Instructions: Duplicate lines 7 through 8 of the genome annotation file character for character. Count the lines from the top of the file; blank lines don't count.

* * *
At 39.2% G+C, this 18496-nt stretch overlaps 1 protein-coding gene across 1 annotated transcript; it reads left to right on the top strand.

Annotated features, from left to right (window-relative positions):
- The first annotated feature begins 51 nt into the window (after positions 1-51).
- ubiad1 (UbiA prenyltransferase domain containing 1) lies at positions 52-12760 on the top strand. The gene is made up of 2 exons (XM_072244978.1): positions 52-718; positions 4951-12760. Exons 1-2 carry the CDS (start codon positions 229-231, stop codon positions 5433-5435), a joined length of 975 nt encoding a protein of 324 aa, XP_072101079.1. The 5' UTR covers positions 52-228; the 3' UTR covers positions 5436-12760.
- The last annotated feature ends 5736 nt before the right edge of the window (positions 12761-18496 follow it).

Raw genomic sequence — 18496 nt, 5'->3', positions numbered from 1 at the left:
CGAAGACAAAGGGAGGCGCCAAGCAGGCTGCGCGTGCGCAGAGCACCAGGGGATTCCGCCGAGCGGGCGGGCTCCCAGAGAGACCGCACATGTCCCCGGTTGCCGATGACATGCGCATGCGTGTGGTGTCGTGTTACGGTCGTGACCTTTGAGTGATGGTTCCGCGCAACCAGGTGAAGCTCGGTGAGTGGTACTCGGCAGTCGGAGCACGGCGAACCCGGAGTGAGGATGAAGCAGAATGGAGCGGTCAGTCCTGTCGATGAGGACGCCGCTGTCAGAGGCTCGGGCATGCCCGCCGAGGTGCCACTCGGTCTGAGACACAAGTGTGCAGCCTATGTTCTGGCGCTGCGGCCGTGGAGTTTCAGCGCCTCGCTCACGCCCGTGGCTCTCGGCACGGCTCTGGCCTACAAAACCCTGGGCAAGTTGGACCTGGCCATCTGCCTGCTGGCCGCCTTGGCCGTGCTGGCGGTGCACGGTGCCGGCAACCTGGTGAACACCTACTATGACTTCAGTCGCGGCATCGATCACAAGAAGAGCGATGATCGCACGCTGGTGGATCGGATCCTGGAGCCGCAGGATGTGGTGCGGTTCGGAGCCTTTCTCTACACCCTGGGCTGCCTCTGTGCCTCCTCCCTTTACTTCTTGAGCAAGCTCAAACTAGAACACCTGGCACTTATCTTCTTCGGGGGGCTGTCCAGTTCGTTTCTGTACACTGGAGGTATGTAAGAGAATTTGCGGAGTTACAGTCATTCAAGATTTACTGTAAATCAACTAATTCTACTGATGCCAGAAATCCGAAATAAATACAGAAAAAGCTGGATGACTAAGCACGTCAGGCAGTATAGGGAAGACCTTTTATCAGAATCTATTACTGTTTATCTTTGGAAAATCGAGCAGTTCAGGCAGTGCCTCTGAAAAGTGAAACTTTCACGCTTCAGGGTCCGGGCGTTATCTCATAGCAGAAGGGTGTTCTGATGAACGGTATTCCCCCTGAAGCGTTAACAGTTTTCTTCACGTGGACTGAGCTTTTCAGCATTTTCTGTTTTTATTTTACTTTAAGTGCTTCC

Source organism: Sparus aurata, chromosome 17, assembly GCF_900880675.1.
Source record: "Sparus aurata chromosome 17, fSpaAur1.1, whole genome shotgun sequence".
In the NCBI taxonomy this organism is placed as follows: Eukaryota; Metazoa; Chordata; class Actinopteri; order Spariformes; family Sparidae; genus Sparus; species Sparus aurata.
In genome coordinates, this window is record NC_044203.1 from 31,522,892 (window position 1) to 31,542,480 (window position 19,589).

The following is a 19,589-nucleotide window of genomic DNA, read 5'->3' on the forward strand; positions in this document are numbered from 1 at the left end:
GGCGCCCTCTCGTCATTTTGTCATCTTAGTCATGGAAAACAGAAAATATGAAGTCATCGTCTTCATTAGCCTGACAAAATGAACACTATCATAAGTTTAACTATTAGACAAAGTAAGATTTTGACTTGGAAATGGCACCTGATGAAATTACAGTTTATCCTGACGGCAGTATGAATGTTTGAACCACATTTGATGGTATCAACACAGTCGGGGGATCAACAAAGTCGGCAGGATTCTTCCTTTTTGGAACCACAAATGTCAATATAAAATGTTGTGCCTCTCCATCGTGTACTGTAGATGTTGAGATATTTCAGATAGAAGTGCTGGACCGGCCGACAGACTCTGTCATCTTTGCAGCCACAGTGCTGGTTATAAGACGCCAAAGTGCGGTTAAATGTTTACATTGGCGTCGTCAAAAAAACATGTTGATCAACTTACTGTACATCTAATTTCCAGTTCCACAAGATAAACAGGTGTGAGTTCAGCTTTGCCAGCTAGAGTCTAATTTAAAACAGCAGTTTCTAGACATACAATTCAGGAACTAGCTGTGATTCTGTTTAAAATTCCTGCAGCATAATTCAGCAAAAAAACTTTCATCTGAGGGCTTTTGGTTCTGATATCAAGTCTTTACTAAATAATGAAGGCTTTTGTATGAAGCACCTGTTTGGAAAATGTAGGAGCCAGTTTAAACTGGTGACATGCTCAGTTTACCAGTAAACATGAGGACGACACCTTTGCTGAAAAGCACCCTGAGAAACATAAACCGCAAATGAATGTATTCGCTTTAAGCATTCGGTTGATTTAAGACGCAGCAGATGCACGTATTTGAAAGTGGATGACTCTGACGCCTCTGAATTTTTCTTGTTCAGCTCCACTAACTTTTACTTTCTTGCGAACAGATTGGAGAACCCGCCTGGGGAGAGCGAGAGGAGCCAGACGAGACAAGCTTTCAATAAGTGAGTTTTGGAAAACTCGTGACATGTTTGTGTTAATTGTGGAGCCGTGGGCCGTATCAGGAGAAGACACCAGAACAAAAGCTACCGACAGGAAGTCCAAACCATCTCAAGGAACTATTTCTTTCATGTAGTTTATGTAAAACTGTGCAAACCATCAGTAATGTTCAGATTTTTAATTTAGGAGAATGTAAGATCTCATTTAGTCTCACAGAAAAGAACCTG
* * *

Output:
CGAAGACAAAGGGAGGCGCCAAGCAGGCTGCGCGTGCGCAGAGCACCAGGGGATTCCGCCGAGCGGGCGGGCTCCCAGAGAGACCGCACATGTCCCCGGTTGCCGATGACATGCGCATGCGTGTGGTGTCGTGTTACGGTCGTGACCTTTGAGTGATGGTTCCGCGCAACCAGGTGAAGCTCGGTGAGTGGTACTCGGCAGTCGGAGCACGGCGAACCCGGAGTGAGGATGAAGCAGAATGGAGCGGTCAGTCCTGTCGATGAGGACGCCGCTGTCAGAGGCTCGGGCATGCCCGCCGAGGTGCCACTCGGTCTGAGACACAAGTGTGCAGCCTATGTTCTGGCGCTGCGGCCGTGGAGTTTCAGCGCCTCGCTCACGCCCGTGGCTCTCGGCACGGCTCTGGCCTACAAAACCCTGGGCAAGTTGGACCTGGCCATCTGCCTGCTGGCCGCCTTGGCCGTGCTGGCGGTGCACGGTGCCGGCAACCTGGTGAACACCTACTATGACTTCAGTCGCGGCATCGATCACAAGAAGAGCGATGATCGCACGCTGGTGGATCGGATCCTGGAGCCGCAGGATGTGGTGCGGTTCGGAGCCTTTCTCTACACCCTGGGCTGCCTCTGTGCCTCCTCCCTTTACTTCTTGAGCAAGCTCAAACTAGAACACCTGGCACTTATCTTCTTCGGGGGGCTGTCCAGTTCGTTTCTGTACACTGGAGGTATGTAAGAGAATTTGCGGAGTTACAGTCATTCAAGATTTACTGTAAATCAACTAATTCTACTGATGCCAGAAATCCGAAATAAATACAGAAAAAGCTGGATGACTAAGCACGTCAGGCAGTATAGGGAAGACCTTTTATCAGAATCTATTACTGTTTATCTTTGGAAAATCGAGCAGTTCAGGCAGTGCCTCTGAAAAGTGAAACTTTCACGCTTCAGGGTCCGGGCGTTATCTCATAGCAGAAGGGTGTTCTGATGAACGGTATTCCCCCTGAAGCGTTAACAGTTTTCTTCACGTGGACTGAGCTTTTCAGCATTTTCTGTTTTTATTTTACTTTAAGTGCTTCC

Source organism: Sparus aurata, chromosome 17, assembly GCF_900880675.1.